On 16 November 1953 Rossi Lemeni made his Metropolitan Opera debut as Mefistofelès in Faust and his one broadcast with the company occurred on 5 December of that year. He also sang in Don Giovanni and Boris Godunov, which he re-learned in English for the occasion. A sketch of Rossi Lemeni as Mefistofelès adorned the cover of an issue of The Saturday Review and the public seemed to respond favorably to him, but the reaction of the New York critics was less than favorable. It was his only season at the Met.



Carol Fox of the Chicago Lyric Opera found Rossi Lemeni an intriguing personality and singer and he was engaged to open its first season, in 1954, as Don Giovanni with a stellar cast which the forces of the Lyric assembled. This same season Maria Meneghini Callas, as she was then known, made her United States opera debut at Lyric. Rossi Lemeni became an audience favorite and he appeared in Chicago during three seasons in Norma, I Puritani, Il Barbiere di Siviglia, La Bohème, L’Amore dei tre re, L’Elisir d’Amore, Faust and La Forza del Destino. Because Lyric spared no expense at assembling unusually fine casts during its early seasons, it is regrettable that none of its performances was broadcast.

Rossi Lemeni was on the roster of every important theatre in Italy among which he made frequent appearances at La Scala, La Fenice, Teatro dell’Opera di Roma,Teatro San Carlo di Napoli, the Communale di Firenze for the Maggio Musicale Fiorentino and the Massimo di Palermo. He sang abroad at Covent Garden in London, l’Opéra de Paris, the Gran Liceo of Barcelona, São Carlos of Lisbon, the National Theatre of Croatia at Zagreb, et cetera. Among other operas than those listed above, he sang in Der Rosenkavalier, Der Fliegende Hollander, Tannhäuser, Tristan und Isolde, Eugene Onegin, The Demon, Don Quichotte, Wozzeck, Il Piccolo Marat, The Emperor Jones, Lo Straniero, Lady Macbeth of Mtsensk and Billy Budd, among others. Some of the world premieres in which he participated were Angelo Musco’s Il Gattopardo (The Leopard), Jacapo Napoli’s Dubrowski II, Pizzetti’s Assassinio nella Cattedrale, Zafred’s Wallenstein, Braga Santos’s Tiologia das Bracas, Rota’s La Visita Meravigliosa, and in six operas written by Renzo Rossellini especially for him: Uno Sguardo dal Ponte (A View from the Bridge), L’Avventuriero, Le Campane, La Leggenda del Ritorno, L’Annonce faite à Marie and La Reine Morte.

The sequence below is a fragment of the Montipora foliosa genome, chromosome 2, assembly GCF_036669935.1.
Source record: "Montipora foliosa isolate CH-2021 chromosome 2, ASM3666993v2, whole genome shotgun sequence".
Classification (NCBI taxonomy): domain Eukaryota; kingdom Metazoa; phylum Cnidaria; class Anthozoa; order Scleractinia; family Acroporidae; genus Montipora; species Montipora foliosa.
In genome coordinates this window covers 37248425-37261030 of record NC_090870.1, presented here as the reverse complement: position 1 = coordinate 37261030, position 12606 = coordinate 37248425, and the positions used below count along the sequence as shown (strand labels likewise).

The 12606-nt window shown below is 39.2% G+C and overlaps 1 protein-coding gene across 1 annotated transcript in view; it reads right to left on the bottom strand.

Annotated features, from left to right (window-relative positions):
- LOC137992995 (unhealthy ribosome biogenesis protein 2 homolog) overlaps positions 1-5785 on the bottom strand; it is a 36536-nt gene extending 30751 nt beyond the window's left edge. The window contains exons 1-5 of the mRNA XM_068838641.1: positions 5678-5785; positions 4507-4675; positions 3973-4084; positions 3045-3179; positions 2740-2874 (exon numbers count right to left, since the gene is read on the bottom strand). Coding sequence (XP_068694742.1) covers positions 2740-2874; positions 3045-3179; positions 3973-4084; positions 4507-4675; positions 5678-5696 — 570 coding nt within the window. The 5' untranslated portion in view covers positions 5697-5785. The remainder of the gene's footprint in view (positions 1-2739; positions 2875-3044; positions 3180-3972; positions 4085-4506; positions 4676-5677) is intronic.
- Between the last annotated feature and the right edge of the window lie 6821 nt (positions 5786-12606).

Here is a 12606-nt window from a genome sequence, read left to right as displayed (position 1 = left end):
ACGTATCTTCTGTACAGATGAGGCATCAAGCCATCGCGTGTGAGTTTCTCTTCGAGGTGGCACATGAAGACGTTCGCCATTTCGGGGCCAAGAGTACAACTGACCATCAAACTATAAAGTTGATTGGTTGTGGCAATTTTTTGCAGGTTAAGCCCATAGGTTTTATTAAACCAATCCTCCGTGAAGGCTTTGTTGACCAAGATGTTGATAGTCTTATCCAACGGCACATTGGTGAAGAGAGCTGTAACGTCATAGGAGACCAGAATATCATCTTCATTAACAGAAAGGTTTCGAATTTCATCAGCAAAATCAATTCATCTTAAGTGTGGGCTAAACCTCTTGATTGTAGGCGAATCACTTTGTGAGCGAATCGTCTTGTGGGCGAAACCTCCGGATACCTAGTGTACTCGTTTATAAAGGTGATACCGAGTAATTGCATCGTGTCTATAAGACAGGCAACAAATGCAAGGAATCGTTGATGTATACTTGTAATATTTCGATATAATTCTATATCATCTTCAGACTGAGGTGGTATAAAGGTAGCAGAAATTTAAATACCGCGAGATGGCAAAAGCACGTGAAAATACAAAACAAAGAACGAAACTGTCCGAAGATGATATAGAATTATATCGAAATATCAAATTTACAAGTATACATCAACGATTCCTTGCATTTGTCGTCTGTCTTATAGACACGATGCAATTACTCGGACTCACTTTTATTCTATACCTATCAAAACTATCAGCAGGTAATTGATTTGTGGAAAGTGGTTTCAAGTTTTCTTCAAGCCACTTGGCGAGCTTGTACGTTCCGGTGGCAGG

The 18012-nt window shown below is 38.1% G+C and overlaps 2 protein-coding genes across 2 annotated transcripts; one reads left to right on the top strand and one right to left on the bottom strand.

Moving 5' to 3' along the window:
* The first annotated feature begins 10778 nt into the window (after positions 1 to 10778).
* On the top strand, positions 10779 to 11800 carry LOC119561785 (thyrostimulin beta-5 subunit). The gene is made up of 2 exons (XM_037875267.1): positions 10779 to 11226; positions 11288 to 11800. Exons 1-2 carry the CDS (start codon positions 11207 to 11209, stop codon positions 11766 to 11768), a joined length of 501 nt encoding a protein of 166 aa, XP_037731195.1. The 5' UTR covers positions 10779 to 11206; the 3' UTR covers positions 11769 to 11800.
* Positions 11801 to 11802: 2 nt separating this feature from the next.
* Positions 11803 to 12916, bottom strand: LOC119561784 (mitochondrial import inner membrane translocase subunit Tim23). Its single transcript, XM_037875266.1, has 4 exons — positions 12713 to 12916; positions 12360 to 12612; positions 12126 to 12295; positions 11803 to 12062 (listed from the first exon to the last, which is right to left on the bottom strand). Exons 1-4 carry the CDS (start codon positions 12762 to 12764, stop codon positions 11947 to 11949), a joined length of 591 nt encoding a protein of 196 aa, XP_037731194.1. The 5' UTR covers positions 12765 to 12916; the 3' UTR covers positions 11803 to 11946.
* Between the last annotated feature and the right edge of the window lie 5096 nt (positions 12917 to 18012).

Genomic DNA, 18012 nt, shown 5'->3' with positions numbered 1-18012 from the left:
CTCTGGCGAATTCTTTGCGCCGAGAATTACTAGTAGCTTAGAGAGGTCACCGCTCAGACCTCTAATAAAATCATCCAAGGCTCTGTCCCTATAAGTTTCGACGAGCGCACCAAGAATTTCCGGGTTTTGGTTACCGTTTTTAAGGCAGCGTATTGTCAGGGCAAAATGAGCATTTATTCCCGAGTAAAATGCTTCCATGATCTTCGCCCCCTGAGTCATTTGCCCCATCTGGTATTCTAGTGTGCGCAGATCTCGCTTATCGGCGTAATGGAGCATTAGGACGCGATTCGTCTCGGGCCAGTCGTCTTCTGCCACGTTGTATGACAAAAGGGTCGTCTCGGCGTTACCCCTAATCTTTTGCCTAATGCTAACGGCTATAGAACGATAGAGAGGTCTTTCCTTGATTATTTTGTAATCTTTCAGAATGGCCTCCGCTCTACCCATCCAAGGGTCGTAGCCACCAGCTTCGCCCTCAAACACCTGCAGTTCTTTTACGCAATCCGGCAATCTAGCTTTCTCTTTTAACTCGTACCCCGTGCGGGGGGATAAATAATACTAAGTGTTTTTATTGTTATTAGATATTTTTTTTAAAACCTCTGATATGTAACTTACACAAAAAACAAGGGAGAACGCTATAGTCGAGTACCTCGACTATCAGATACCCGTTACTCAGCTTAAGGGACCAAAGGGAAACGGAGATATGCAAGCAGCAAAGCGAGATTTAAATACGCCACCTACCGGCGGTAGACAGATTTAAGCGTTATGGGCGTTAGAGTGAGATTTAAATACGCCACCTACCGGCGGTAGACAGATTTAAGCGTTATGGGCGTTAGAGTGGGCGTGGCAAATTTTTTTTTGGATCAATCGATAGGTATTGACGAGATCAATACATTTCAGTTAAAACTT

Among Rossi Lemeni’s favorite roles were Boris Godunov, Filippo II, Don Giovanni, Mefistofele, Mefistofelès, Enrico VIII, Mosè, Bloch’s Macbeth and Thomas Becket. He sang a special performance as Becket in Assassinio nella Cattedrale at the Vatican where it remains the only opera given there. Pope John XXIII knighted him into the order of St. Sylvester after the performance.

Several women were significant influences in the life of Nicola Rossi Lemeni. First, his mother for her love, cultivated approach to life and her skill in training his voice. Callas, for her close friendship with him and her gratitude to him resulting from his recognition of her talent which led to her international career. Tullio Serafin’s daughter, Victoria, had a close relationship with him during the early years of his professional career but they were never married, despite publicity to the contrary. And, finally, and to his lasting delight, Virginia Zeani.





The beautiful, accomplished and effervescent Romanian soprano Zeani had appreciated his art since she first heard him sing in 1946 and it was reinforced each time she heard him in subsequent seasons. She stated, “I was always in awe of him.” Zeani first sang with him in 1952 in a performance of I Puritani in Florence without benefit of rehearsal. Having only seen him with make up on and usually singing older parts, she assumed he was much older than he was. It was in 1956 when they were at La Scala for rehearsals and performances of Giulio Cesare that she discovered he was a man in his thirties. Their association intensified and romance bloomed. They were married in 1957. Their only child, Alessandro, was born in 1958. Zeani and Rossi Lemeni performed together as frequently as their disparate and heavy schedules permitted. Their artistic collaborations in the theatre resulted in brilliant performances but they always prepared their roles with separate repetiteurs. Neither gave vocal advice to the other. Both singers were engaged by the University of Indiana in 1980 to join its voice faculty on which they taught until his death, caused by liver cancer, on 13 March 1991.

The legacy of Nicola Rossi Lemeni lives on in  his many commercial and live performance recordings, recorded interviews, and preserved videos including a program of solo scenes staged by RAI from some of the operas he performed, a live performance staged for RAI television of Le Nozze di Figaro in which he sang Figaro, and a performance that NHK televised during a Lyrica Italiana season in Tokyo of Don Carlo in which he portrayed Filippo II. His soulful perceptions of the human condition live on in the five volumes of his published poems. Those persons who benefited from having witnessed him in live performance were especially fortunate. And, those who knew him, performed with him and studied with him carry inimitable treasures in memory.

I wish to thank and offer gratitude to Mme Virginia Zeani Rossi Lemeni and Dr Alessandro Rossi Lemeni for their generosity and invaluable assistance.

George Shelby Weaver

June 2012